“I want to live,” roars Frankenstein’s monster in Van Helsing, and he’s just one of many seeking self-realization amid the cacophonous chaos of director Stephen Sommers’s mélange of classic Universal Pictures horror icons. Frankenstein, hunted by the local townsfolk, only wants the opportunity to exist, while Count Dracula (Richard Roxburgh) plots to bring his incubating demon children to life. Meanwhile, Van Helsing (Hugh Jackman)—a tortured, amnesia-stricken assassin employed by the Vatican to stamp out Europe’s fiendish monster population—simply wants to remember who he really is. The irony, of course, is that this unruly gobbledygook pastiche of the Wolf Man, Dracula, Frankenstein, and Dr. Jekyll and Mr. Hyde legends is wholly devoid of humanity or soul. Perhaps the loudest summer film of all time, Van Helsing—an exhausting combination of CGI-infatuated action set pieces and self-conscious one-liners—is apt to provide more migraines than nightmares, assaulting one’s ears with glass-shattering vampiress shrieks, extravagant explosions, and a bludgeoning score by Alan Silverstri. Aside from an opening scene shot in elegant black and white, Sommers’s video-game aesthetic principally involves having characters bouncing off walls, hurtling through the thunder and lightening-wracked sky, and falling from rooftops with pogo-stick abandon, creating the impression that we’re experiencing a non-interactive PS2 game with eye-popping graphics and indestructible protagonists. Although Van Helsing’s blank memory is only partially responsible for his action-figure vacuity, Jackman strikes a dashing figure as the titular hero (a Batman/Wolverine/Indiana Jones amalgam outfitted with 007-style gadgets like an automatic crossbow and circular hand saws), and his beautiful Transylvanian sidekick Anna Valerious (Kate Beckinsale), the last living member of a family sworn to destroy Dracula, capably battles the film’s mythic villains while encased in a studded leather corset. However, after enduring Anna’s straight-faced delivery of portentous inanities (“I’ve never been to the sea,” she arbitrarily blurts out while approaching Dr. Frankenstein’s Gothic castle), the urge to see her fetching lips sewn as tight as Frankenstein’s body parts becomes overwhelming. Van Helsing‘s metronomic alternation between scenes of serene conversation and helter-skelter combat has the recurring predictability of Nirvana’s “Smells Like Teen Spirit,” and this tiresome rhythm is mirrored by Roxburgh’s historically awful interpretation of the blood-sucking Count. His Dracula, madly veering from reserved civility to maniacal, vein-popping hysteria, is an insufferable lunatic in desperate need of anti-depressants, and makes one wish Bela Lugosi would rise from his grave to mete out some revenge. You don’t need to stick a stake in this monster mash—it’s already (un)dead.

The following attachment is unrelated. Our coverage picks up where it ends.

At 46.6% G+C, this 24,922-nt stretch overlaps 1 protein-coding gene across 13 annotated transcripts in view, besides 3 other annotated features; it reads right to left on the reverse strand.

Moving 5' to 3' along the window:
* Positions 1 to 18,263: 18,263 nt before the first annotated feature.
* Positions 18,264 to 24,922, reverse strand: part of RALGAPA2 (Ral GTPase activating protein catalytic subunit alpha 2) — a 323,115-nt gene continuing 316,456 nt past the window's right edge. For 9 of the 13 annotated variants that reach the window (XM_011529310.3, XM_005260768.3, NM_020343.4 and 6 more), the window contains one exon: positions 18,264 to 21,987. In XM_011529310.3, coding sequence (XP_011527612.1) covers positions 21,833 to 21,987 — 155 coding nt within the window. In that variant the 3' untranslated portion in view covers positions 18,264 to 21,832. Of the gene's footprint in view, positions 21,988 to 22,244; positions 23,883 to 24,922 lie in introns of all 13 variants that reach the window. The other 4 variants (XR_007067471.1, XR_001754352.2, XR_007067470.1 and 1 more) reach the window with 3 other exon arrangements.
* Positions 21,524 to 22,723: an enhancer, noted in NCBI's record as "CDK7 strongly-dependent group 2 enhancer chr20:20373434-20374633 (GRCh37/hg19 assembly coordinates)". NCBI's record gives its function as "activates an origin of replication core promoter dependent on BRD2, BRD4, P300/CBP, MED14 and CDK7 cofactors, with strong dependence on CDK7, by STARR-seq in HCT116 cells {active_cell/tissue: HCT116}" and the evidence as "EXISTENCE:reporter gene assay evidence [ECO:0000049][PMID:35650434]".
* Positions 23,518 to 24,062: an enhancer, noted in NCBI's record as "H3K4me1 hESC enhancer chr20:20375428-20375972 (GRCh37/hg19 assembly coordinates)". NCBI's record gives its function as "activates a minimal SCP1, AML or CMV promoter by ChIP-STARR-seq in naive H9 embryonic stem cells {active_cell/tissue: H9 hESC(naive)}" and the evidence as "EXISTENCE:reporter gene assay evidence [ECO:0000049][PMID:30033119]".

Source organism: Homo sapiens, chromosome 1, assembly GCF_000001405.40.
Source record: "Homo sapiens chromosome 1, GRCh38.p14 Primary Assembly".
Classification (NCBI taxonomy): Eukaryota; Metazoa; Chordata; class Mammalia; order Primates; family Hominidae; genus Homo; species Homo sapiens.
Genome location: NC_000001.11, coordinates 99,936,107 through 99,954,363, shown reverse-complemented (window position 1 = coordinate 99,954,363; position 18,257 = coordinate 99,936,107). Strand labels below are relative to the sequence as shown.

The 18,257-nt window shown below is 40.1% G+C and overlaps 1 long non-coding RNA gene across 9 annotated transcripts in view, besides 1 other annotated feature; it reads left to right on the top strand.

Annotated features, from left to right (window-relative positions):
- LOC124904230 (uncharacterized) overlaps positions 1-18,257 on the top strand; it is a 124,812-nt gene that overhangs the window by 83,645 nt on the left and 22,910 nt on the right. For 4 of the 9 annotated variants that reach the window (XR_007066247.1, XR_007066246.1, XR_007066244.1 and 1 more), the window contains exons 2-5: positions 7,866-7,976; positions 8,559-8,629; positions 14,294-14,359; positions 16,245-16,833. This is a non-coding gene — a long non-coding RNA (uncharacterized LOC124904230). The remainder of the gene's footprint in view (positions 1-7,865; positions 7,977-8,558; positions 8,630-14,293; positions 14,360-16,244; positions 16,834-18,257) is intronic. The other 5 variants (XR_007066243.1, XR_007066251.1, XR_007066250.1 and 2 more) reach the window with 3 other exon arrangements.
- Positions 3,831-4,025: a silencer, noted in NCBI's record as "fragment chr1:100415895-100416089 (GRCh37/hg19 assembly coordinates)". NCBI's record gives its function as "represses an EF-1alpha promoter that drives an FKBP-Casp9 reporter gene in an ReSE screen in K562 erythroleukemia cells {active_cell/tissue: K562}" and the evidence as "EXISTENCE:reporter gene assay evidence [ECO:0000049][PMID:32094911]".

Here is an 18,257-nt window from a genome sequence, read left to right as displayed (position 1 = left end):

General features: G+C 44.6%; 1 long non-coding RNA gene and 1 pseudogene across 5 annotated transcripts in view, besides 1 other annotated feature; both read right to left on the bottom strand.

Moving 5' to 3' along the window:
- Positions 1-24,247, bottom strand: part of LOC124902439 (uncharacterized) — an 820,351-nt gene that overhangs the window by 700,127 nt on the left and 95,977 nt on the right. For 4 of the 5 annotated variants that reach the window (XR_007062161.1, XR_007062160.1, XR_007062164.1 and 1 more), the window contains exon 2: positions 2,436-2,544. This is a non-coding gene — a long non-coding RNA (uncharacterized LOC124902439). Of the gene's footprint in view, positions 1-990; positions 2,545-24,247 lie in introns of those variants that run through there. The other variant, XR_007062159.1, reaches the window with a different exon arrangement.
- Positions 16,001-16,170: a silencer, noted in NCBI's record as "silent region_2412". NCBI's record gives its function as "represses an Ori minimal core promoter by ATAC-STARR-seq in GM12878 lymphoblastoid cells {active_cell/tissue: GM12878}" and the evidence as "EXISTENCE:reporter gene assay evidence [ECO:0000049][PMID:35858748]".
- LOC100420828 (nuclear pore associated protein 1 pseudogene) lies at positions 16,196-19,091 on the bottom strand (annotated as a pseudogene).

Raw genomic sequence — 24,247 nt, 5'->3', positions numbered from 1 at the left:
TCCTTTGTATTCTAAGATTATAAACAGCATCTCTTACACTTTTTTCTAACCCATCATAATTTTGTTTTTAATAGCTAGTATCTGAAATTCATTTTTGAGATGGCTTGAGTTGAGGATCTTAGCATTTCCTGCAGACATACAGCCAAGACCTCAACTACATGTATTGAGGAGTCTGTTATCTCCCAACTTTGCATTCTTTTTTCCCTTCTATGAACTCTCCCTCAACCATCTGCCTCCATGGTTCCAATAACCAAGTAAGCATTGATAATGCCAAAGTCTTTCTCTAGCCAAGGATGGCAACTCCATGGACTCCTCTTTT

Possibly the noisiest film in Hollywood history, Van Helsing gets a reference quality Dolby Digital 5.1 surround track on this DVD edition. Insufferable as the film may be, the top-notch soundtrack will make fans feel as if they're tumbling through Transylvannia alongside Van Helsing. The quality of the video, though, is debatable. It's a clean print, but because there isn't a scene in the film that hasn't been computer generated to death, the small screen only calls attention to the minutiae of the special effects process: blacks are solid and shadow delineation is excellent, but shimmering can be a problem.
Two commentary tracks: one by Stephen Sommers and producer/editor Bob Ducsay, both of whom take the film entirely too seriously (nowhere is this more ridiculous when they talk about Van Helsing's internal struggle), and a second considerably more enjoyable if not equally lightweight one by Richard Roxburgh, Will Kemp, and Shuler Hensley. Rounding out the disc is a banal virtual exploration of Dracula's castle, six minute's worth of bloopers, and three featurettes: the punchy (and self-explanatory) "Bringing the Monsters to Life"; a featurette that gives the viewer the illusion that they are on the set of the film, and "The Legend of Van Helsing," which follows the evolution of the character in movies beginning with 1931's Dracula. Also included here is a Shaun of the Dead trailer, a Super Bowl spot, and a Shrek 2 promo.
The video is good but the audio is spectacular. Beware though: You may need a hearing aide when you're through.